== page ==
From VOA Learning English, this is the Health Report.
Telemedicine is the name for when doctors give advice to patients by telephone or the Internet. It also describes when health care providers in rural areas connect with specialists in big cities.
Telemedicine has existed for a long time. But the rise of smartphones, tablets and webcam-equipped computers is raising telemedicine to new levels. Some health care systems in the United States now offer virtual urgent care. Patients see a doctor by video chat without having to leave home.
Diana Rae is a nurse educator in the northwestern state of Washington. She recently demonstrated how virtual urgent care works. She used an iPad tablet and Skype, the video chat service, to have a virtual appointment with Dr. Ben Green. He had the "patient" describe her symptoms. Dr. Green decided that the problem was a sinus infection after having her perform a facial exam that he demonstrated. For medicine, he prescribed an antibiotic.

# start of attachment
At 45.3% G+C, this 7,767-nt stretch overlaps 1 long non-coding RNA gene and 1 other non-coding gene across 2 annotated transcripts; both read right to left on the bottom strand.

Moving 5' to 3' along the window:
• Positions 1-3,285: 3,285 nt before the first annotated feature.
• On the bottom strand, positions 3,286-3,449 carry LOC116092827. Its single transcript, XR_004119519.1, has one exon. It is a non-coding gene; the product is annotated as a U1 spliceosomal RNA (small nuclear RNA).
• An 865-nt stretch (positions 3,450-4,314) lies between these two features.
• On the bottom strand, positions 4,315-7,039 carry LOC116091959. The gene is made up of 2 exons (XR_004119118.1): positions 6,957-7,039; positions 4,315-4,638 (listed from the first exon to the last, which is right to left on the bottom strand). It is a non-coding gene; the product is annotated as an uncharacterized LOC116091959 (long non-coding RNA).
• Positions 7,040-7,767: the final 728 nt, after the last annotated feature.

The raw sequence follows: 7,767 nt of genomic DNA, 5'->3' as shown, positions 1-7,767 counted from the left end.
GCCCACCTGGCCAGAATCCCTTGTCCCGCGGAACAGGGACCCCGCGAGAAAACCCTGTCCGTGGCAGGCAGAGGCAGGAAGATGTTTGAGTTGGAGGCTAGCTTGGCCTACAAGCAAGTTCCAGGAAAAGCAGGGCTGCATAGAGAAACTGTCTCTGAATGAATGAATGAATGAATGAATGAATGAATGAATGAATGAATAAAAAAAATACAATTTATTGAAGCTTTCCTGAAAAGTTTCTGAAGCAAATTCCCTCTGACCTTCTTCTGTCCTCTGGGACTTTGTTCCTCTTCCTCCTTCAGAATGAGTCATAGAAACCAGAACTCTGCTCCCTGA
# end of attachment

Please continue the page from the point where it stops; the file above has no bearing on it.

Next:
Dr. Green says about three out of four of his patients have health problems that can be treated like this, through virtual urgent care. That means a video chat could replace a visit to the doctor's office in some cases. Dr. Green treats patients by Skype for the Franciscan Health System based in Tacoma, Washington. It operates hospitals and other health care facilities. Franciscan charges $35 for this kind of virtual house call. That is much less than the cost of going to an emergency room, a doctor's office or an urgent care clinic. After trying the video conference, Diana Rae says she would have been happy to pay the $35 when she was recently home with a bad cold.